I’m sitting on my usual packed commuter bus when this wonderful wisp of a woman comes up the stairs and scans for a seat. She’s like a living, breathing Orla Kiely pattern. Lovely, but full of notions.
The only seat left is beside me, so she wisps over and floats into it. I continue with my usual bus activity: leaning my head against the window and regretting every decision I’ve ever made that has led me to being on a bus at that hour of the morning.
Halfway through the journey another passenger who is sitting a few rows up gets off at their stop. Then Niamh gets up and moves to that seat, not so she could sit by herself (the first class of Irish travel), SO SHE COULD SIT BESIDE SOMEONE ELSE! Away from me. Continue reading
Martha and I planned to have an awesome family, like The Brady Bunch but even cooler, if that’s possible. I would be the dad who enlightened and entertained, somewhere between an extremely hip Pa Ingalls and a self-aware Homer Simpson, while Martha would teach the kids how to eye-roll at their dad’s bad jokes.
Then we discovered that both of our daughters, Ailbhe and Sophie, are on the autistic spectrum. Like most parents, at the start, we only understood autism as a movie trope: social ineptitude married to marvellous maths. ‘No, Aidan, you can’t bring the girls to Vegas,’ Martha would often say. She had a point. They’re not good at maths. We would have lost everything. Continue reading
We were at the cinema today watching “Ferdinand.” It was good. By “good” I mean that it was adequate enough to keep my ten-year-old autistic daughter, Sophie – who is normally agitated at an atomic level – relatively still.
There was one very tender part in the movie, where the entire cinema of fifty-or-so families quietened down and then…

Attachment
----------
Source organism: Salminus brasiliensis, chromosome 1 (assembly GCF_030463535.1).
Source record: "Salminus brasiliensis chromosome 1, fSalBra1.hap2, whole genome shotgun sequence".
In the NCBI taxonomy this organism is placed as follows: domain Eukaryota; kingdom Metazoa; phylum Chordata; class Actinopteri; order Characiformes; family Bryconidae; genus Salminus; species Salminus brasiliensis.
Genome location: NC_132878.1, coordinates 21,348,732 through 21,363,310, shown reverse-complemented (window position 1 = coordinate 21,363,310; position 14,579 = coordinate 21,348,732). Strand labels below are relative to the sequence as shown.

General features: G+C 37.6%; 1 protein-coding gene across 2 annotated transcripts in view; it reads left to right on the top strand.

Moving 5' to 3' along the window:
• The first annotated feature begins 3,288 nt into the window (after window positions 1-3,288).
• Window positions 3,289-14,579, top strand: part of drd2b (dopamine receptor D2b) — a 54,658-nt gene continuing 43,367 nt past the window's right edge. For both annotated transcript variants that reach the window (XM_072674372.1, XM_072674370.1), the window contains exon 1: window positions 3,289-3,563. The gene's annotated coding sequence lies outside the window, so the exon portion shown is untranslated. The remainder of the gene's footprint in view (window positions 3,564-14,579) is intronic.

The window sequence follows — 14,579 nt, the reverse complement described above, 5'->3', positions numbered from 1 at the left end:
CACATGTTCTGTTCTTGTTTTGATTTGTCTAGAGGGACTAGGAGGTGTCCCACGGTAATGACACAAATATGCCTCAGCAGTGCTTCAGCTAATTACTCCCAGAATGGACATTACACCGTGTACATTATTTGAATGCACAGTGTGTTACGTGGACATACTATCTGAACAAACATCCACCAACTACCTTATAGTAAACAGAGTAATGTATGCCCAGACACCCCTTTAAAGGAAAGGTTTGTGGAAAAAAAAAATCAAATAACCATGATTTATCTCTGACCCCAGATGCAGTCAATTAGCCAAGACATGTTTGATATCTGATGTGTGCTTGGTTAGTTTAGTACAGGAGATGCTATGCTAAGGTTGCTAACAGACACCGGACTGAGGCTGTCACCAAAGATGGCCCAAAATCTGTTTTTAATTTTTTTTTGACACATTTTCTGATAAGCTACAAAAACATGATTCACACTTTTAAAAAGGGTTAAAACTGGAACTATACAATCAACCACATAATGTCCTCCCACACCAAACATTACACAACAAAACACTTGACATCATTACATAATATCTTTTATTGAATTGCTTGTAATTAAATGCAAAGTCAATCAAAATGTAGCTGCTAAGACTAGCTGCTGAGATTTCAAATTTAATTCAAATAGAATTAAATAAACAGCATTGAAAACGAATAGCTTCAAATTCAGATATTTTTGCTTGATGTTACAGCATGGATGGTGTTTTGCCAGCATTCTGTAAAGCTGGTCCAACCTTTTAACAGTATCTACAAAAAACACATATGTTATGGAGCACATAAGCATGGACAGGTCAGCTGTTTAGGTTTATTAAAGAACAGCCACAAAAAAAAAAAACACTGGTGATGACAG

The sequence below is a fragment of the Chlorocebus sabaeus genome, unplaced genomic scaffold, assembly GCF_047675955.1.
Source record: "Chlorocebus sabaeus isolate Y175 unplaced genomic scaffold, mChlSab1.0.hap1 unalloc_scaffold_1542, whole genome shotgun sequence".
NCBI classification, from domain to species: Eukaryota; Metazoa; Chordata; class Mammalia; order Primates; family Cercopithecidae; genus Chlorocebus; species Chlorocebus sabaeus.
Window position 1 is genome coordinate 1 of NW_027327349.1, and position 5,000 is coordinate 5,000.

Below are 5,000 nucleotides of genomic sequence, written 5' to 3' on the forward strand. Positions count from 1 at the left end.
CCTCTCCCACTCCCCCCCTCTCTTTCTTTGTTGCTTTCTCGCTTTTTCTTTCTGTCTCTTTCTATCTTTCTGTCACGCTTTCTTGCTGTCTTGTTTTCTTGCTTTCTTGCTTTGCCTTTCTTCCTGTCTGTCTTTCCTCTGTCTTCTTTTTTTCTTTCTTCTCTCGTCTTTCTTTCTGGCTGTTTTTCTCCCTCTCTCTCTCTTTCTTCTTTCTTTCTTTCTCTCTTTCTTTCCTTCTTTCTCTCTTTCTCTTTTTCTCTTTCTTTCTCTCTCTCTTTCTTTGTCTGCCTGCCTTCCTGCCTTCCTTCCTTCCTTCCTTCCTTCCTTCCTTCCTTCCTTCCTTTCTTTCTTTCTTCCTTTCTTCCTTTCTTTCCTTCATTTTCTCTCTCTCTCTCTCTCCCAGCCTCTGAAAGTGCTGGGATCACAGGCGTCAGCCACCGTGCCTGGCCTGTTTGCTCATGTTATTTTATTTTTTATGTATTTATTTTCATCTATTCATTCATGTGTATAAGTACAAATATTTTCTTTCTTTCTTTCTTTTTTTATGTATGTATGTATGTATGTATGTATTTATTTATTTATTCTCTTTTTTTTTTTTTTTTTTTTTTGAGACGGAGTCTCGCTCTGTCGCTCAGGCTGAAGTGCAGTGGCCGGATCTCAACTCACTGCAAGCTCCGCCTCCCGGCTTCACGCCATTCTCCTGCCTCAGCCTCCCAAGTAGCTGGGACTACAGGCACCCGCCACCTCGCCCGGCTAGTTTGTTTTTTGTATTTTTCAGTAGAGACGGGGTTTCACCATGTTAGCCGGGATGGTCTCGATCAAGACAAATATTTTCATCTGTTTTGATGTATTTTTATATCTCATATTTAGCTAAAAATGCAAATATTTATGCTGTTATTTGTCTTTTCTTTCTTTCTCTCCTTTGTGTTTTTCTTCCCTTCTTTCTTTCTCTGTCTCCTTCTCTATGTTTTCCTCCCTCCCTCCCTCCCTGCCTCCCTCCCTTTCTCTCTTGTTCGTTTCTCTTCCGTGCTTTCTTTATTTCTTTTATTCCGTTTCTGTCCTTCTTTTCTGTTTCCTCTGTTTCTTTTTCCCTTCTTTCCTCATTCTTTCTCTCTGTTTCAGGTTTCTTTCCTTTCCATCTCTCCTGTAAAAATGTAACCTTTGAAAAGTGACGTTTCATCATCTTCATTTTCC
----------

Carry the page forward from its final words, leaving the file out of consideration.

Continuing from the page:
“Fart does not do it justice,”
She did an arse-raspberry
An extended R-rated trailer
for a poo that was soon to be.
“Maybe they won’t know it was her?”
then I saw
that she had lifted up both feet. Continue reading
It’s one of those days that doesn’t know whether it wants to freeze you or fry you. At the bus stop, a murderous black cloud tries to drown me and my fellow commuters. But on the way home, the evening sun, aided and abetted by the magnifying effect of the bus windows, is broiling us alive. I sit, steaming, on the clammy, packed top deck, in the standard Irish commuter position: head against the window, contemplating the misery of existence.
Suddenly, there’s a clenched cry of human anguish. I look up, and it is quickly apparent that a young guy four rows ahead of me is having serious convulsions. For a second, no-one seems to know what to do.
Then a woman two rows in front of the young guy wheels around, although I soon realise that this is no ordinary woman: she is, in fact, a sentient command-and-control centre.
She is Bus Mammy! Continue reading
My ten-year-old daughter does Jupiter poos. While your children are doing their lovely little Plutos, Sophie is releasing toilet-blocking planetoids into the universe. Sometimes, they hang around so long that we have to name them.